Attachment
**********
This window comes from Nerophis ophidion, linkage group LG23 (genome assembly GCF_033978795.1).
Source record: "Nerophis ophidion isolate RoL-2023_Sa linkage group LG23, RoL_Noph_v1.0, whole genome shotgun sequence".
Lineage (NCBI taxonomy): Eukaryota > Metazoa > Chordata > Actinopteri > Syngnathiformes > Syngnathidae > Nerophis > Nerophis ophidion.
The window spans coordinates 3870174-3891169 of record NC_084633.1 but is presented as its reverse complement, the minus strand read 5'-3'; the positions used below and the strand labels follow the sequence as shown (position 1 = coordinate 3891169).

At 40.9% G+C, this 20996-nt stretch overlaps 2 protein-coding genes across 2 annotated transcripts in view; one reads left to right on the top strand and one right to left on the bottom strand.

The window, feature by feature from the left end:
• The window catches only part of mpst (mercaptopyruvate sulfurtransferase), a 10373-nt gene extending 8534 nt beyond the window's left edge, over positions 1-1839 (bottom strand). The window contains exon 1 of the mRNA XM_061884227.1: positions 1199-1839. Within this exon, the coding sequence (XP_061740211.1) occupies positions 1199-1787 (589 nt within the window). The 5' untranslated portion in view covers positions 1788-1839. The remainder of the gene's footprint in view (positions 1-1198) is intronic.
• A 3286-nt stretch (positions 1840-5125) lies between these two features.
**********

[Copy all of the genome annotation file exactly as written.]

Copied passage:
This window comes from Nerophis ophidion, linkage group LG23 (genome assembly GCF_033978795.1).
Source record: "Nerophis ophidion isolate RoL-2023_Sa linkage group LG23, RoL_Noph_v1.0, whole genome shotgun sequence".
Lineage (NCBI taxonomy): Eukaryota > Metazoa > Chordata > Actinopteri > Syngnathiformes > Syngnathidae > Nerophis > Nerophis ophidion.
The window spans coordinates 3870174-3891169 of record NC_084633.1 but is presented as its reverse complement, the minus strand read 5'-3'; the positions used below and the strand labels follow the sequence as shown (position 1 = coordinate 3891169).

At 40.9% G+C, this 20996-nt stretch overlaps 2 protein-coding genes across 2 annotated transcripts in view; one reads left to right on the top strand and one right to left on the bottom strand.

The window, feature by feature from the left end:
• The window catches only part of mpst (mercaptopyruvate sulfurtransferase), a 10373-nt gene extending 8534 nt beyond the window's left edge, over positions 1-1839 (bottom strand). The window contains exon 1 of the mRNA XM_061884227.1: positions 1199-1839. Within this exon, the coding sequence (XP_061740211.1) occupies positions 1199-1787 (589 nt within the window). The 5' untranslated portion in view covers positions 1788-1839. The remainder of the gene's footprint in view (positions 1-1198) is intronic.
• A 3286-nt stretch (positions 1840-5125) lies between these two features.